• Disclosure Violations Can Have Severe Consequences. The documents that the SEC made public contain no evidence that either Lyft or Maximus acted nefariously or attempted to “hide the ball” with respect to the RPTs at issue. In fact, the SEC stated that the Lyft director did not disclose his interest in the transaction to Lyft and noted favorably that Maximus had self-reported its issue. It seems more likely that both of these companies simply did not realize that they had disclosure obligations with respect to these transactions. Nonetheless, the proceedings — and, most notably, the negotiated monetary penalties — make clear that the SEC takes the RPT disclosure requirements seriously. 
  • The RPT Disclosure Requirements Are Nuanced and Complex. One of the reasons Lyft and Maximus may not have fully appreciated their disclosure obligations is that the RPT disclosure requirements are complex and, in many cases, subject to interpretation. In the Lyft case, the transaction did not involve a payment between Lyft and a related party. Nevertheless, RPT disclosure is required where, assuming the other requirements are satisfied, a registrant is a “participant” in the transaction. This includes situations where a company benefits from a transaction with a related person that the company has arranged or in which it participates, even if the company is not a party to the contract.  In finding that Lyft was a “participant” in a sale of Lyft’s shares to a third party, the SEC noted that the approval of Lyft’s board was required under a shareholders’ agreement for the sale, a special committee of the board reviewed the sale, and Lyft negotiated for and secured various commitments from the seller and the buyer as a condition to the committee’s approving the sale. 
  • Companies Should Revisit Best Practices. Best practices that public companies should consider to comply with the RPT disclosure requirements include:
    • Regularly review and, if advisable, update the company’s RPT policies. This process should involve consideration of the best person or department at the company to be notified of the facts and circumstances of potential RPTs and submit them to the board or a committee of the board for review and approval. The process should also involve consideration of which directors or board committee will oversee and administer the policy. Companies should also remember that the stock exchanges have specific rules and requirements concerning RPTs and should make sure their policies and procedures reflect the latest rules of the applicable stock exchange.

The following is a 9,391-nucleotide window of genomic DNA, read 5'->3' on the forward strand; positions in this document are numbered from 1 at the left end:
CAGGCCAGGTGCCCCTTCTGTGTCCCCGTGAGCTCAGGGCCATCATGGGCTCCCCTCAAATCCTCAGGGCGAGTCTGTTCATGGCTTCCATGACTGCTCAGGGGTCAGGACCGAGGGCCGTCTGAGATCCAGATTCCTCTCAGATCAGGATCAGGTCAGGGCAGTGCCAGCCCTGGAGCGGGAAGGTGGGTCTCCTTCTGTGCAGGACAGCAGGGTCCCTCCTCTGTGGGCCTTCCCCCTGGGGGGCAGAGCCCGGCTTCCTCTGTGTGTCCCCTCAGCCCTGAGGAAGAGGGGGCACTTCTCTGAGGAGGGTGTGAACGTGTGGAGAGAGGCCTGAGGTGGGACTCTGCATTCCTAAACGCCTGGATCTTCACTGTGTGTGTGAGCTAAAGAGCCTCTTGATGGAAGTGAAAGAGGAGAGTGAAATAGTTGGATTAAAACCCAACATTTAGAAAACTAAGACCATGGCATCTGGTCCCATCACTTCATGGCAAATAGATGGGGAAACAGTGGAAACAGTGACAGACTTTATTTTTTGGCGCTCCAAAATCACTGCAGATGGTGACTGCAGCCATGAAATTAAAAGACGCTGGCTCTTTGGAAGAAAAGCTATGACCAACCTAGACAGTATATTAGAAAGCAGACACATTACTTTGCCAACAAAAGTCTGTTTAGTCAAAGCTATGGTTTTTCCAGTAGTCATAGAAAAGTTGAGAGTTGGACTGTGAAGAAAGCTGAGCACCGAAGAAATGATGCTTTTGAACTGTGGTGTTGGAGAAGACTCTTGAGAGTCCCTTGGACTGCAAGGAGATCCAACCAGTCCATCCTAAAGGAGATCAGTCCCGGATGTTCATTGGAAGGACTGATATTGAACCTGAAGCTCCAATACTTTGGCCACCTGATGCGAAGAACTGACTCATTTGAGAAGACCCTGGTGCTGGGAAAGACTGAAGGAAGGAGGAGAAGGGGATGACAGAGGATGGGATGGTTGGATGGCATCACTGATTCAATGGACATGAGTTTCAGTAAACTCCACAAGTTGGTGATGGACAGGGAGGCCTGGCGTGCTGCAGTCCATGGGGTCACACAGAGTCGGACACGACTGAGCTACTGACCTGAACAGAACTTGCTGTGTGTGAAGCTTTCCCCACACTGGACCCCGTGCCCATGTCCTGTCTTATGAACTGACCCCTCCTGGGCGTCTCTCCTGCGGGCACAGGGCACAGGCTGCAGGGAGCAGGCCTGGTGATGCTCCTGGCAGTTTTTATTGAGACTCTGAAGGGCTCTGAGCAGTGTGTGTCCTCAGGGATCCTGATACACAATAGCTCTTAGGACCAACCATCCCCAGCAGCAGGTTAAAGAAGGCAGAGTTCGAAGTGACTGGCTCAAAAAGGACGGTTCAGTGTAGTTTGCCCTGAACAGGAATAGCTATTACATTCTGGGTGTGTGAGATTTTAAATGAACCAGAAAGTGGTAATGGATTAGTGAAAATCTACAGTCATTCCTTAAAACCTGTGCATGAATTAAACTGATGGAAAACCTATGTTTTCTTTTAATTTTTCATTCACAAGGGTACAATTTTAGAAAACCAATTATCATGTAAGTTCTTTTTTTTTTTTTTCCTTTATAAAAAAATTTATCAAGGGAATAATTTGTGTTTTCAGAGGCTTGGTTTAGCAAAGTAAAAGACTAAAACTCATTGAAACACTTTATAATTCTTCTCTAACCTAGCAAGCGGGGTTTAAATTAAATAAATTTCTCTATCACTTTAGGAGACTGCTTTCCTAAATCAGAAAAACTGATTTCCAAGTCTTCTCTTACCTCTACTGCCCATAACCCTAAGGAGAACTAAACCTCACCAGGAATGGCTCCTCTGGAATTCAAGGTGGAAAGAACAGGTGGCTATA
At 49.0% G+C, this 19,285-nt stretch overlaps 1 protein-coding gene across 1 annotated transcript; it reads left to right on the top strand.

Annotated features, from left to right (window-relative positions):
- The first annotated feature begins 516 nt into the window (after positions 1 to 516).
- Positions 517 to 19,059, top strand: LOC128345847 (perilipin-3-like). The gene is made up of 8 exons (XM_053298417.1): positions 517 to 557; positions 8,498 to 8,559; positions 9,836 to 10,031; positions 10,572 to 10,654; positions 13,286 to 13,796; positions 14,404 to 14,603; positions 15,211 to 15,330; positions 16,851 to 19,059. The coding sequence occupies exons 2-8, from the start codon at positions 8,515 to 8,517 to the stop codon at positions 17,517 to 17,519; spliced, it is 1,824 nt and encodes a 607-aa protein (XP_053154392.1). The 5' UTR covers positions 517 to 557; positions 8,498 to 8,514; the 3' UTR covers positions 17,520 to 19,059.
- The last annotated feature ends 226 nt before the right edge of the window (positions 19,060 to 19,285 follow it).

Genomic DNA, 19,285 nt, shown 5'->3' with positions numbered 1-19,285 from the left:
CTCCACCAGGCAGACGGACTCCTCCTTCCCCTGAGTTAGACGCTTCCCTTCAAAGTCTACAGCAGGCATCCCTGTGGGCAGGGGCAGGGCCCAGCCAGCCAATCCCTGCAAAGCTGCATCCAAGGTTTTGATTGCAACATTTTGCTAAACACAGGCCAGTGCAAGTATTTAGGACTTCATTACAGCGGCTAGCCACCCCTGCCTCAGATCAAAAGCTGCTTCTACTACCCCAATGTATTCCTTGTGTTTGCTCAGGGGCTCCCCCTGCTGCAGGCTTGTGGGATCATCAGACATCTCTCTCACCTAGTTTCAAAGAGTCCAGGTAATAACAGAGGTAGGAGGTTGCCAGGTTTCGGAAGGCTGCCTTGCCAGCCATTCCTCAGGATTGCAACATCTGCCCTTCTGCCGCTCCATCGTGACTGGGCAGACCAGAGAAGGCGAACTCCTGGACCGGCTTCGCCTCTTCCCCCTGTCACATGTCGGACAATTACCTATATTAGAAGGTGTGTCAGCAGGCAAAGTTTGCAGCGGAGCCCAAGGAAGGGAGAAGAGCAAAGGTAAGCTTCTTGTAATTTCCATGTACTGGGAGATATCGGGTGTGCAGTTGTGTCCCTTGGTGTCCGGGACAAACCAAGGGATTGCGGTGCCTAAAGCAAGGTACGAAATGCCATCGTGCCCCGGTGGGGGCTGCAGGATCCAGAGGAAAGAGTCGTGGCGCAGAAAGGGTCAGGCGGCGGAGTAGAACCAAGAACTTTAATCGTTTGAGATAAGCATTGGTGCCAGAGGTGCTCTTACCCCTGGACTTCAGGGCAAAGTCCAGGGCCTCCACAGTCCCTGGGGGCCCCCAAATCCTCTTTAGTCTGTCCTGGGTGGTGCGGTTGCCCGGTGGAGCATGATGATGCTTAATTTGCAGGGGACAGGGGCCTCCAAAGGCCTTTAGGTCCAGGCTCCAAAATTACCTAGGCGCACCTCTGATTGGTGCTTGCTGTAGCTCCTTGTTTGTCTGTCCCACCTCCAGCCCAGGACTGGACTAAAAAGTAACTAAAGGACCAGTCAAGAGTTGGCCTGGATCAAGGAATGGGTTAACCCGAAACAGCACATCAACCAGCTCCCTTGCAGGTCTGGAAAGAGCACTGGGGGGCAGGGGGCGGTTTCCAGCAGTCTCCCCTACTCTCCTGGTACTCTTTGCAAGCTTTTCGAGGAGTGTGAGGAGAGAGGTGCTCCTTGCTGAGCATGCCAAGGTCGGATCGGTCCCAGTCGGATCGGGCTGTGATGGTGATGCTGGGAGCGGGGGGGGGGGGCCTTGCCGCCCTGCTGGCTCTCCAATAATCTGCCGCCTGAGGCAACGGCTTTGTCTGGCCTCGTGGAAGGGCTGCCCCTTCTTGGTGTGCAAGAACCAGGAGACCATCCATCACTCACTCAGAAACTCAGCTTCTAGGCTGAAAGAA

• Merely having and regularly reviewing and updating an RPT policy is not enough. Companies should also regularly communicate (at least annually) with directors, executive officers and director nominees to make sure that they are aware of the existence of the policy (and what it requires).
    • Regularly educate directors, director nominees and executive officers on the RPT disclosure requirements so that all relevant transactions are identified and brought to the attention of the appropriate people. Related persons should understand that they have an affirmative obligation to notify the company of potential RPTs to facilitate compliance with the RPT disclosure requirements (as well as the company’s RPT policy).
    • Ensure that the company’s form D&O questionnaire takes into account the RPT disclosure requirements. Additionally, consider implementing additional protocols (above and beyond the annual D&O questionnaire process) to help identify RPT transactions on a real-time basis, including requiring related persons periodically to submit a list of names of immediate family members and entities with which they and their immediate family members are affiliated. The company can then regularly cross check this list against internal records to determine whether any of these covered people/entities have engaged in transactions involving the company that involve more than $120,000.
    • Ensure that compensation to immediate family members of related persons is approved by a committee of the board comprised of disinterested independent directors. This is likely a requirement of the company’s RPT policy and should also help facilitate compliance with RPT disclosure requirements.
    • If a director previously identified as “independent” under applicable stock exchange rules enters into an RPT, consider the effect of the RPT on the director’s independent status or committee eligibility.

1 “Related persons” include directors and executive officers of the company, or their immediate family members, and 5% shareholders of the company, or their immediate family members.

This information is provided by Vinson & Elkins LLP for educational and informational purposes only and is not intended, nor should it be construed, as legal advice.